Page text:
Woolly aphids are being found on river birch in northern Illinois. Although there is no accepted common name for Hamamelistes spinosus, it could be called the spiny witch-hazel gall aphid or woolly birch aphid for its appearance on the hosts that it attacks.
On birch, this insect overwinters on the bark as a hibernating female, sometimes called a “pupa.” In the spring at birch bud break, the female moves to the leaves, where it gives birth to young on the leaf undersides. The feeding of these young aphids causes corrugations, elongate wide ridges between the major veins on the upper sides of the leaves. These form troughs on the underside that are soon filled with whitish, fuzzy aphids. Heavily affected leaves are curled and twisted, and some will turn brown. As the aphids become adults, they fly to witch-hazel to lay eggs on the twigs by the end of June.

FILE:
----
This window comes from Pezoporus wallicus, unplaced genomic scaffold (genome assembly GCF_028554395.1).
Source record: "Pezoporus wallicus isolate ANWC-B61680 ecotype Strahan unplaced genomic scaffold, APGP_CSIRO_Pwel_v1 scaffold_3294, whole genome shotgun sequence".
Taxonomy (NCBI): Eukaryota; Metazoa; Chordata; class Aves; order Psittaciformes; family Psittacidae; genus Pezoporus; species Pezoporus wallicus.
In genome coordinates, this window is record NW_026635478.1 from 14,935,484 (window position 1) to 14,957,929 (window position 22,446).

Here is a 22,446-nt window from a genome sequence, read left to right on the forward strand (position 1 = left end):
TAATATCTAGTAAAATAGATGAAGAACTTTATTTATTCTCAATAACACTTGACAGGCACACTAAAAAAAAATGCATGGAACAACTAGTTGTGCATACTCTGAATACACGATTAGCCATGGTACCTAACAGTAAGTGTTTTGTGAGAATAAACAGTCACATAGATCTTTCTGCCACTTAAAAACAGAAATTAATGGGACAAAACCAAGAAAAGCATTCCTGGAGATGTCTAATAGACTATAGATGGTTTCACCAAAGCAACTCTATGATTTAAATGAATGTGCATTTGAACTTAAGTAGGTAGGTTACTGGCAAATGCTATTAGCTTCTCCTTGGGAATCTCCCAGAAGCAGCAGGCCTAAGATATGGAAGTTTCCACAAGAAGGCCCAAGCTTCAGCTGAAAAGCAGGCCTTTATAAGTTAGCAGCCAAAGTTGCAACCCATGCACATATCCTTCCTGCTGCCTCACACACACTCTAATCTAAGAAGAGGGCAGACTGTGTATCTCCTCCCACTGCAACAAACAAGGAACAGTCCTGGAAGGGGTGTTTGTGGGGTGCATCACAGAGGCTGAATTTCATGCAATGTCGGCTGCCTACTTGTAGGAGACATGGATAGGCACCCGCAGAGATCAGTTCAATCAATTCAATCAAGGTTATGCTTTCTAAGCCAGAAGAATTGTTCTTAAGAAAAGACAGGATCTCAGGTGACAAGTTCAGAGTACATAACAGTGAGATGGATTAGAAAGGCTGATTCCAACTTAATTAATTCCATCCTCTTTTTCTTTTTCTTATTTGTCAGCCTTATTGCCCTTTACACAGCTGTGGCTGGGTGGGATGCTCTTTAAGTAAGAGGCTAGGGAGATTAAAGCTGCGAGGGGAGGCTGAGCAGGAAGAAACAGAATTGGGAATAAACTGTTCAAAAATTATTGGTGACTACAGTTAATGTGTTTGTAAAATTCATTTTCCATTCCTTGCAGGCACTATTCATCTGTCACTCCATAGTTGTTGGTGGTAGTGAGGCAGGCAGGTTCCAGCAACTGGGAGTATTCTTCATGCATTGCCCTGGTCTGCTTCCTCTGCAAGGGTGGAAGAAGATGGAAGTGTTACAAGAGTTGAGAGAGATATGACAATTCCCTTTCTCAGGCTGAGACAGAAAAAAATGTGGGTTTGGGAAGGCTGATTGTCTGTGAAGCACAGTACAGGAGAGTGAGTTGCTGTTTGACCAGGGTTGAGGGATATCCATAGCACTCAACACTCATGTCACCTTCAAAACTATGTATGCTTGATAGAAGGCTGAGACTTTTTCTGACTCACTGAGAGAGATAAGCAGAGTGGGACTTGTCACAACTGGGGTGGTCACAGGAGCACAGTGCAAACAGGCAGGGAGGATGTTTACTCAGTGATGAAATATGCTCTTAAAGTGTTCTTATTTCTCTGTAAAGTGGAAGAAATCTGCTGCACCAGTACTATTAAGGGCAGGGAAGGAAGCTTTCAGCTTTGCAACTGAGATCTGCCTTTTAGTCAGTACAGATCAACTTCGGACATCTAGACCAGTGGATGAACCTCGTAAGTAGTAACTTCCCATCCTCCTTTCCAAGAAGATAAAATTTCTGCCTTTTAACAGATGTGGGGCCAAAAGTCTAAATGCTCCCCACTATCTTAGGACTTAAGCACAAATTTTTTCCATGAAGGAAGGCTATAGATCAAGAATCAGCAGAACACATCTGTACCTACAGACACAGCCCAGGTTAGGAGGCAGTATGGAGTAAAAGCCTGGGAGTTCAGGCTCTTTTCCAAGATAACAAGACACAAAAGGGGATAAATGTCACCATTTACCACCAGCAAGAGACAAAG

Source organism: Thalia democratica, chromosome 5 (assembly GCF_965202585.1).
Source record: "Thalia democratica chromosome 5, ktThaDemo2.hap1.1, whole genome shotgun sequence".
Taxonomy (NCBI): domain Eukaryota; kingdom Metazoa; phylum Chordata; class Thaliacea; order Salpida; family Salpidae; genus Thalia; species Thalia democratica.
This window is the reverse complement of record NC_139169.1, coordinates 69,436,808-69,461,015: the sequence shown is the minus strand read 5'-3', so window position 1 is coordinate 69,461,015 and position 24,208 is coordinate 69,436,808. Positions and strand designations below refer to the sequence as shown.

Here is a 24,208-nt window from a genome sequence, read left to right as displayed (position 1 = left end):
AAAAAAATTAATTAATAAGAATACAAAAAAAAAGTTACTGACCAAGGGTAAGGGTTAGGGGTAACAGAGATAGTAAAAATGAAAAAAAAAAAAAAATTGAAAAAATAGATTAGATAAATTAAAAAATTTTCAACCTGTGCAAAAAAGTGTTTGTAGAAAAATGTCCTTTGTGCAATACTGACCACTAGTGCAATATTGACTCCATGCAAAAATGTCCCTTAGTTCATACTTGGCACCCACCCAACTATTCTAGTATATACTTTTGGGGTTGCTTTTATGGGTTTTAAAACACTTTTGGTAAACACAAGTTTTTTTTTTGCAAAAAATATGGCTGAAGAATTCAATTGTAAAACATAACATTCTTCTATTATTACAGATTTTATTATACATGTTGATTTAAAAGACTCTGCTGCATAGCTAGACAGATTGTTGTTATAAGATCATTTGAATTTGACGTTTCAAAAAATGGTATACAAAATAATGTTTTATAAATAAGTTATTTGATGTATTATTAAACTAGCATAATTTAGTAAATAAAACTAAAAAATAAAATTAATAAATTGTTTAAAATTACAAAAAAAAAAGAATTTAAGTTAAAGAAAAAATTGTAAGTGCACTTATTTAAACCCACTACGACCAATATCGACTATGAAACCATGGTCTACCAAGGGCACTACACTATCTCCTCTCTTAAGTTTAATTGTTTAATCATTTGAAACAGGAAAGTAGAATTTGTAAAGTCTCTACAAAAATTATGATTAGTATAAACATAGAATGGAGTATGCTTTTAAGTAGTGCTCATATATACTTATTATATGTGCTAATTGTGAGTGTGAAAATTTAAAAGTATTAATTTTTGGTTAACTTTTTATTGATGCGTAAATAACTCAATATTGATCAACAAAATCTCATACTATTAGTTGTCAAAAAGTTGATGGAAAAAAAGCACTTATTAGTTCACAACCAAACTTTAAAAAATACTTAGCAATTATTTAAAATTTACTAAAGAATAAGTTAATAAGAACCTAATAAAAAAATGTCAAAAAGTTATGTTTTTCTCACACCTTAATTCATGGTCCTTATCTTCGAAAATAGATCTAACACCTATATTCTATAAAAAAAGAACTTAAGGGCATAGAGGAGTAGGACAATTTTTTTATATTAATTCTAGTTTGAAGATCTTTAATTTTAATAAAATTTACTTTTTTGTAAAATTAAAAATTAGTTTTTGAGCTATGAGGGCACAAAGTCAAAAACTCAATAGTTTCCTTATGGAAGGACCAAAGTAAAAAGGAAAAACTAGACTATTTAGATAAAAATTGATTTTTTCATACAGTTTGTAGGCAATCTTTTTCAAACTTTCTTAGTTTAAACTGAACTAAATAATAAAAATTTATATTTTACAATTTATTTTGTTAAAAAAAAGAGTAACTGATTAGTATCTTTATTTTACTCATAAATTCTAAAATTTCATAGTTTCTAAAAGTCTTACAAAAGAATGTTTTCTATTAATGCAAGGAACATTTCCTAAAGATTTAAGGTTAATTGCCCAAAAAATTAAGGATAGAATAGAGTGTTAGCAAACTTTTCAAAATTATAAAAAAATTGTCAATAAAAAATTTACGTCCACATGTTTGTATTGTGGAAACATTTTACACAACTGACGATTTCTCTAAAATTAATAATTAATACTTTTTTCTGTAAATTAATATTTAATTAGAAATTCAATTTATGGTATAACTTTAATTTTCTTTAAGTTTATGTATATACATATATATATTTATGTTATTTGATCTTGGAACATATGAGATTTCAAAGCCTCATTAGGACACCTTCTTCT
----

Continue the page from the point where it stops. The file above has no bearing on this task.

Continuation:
On witch-hazel, eggs overwinter on the twigs, hatching in the spring into stem mothers. Feeding by the stem mother aphid on the buds causes the witch-hazel to form a gall around the aphid. This green to reddish, spiny gall is about 3/4-inch long and hollow. The stem mother produces many reddish aphids inside the gall that then escape through an exit hole at the base and fly to birch.
The galls on witch-hazel do not damage the plant enough to warrant treatment. On birch, the aphids tend to attack just a few leaves on a branch or two that can be pruned off without the use of insecticides. They can be controlled on heavily attacked birches with acephate (Orthene), imidaloprid (Merit), or insecticidal soap.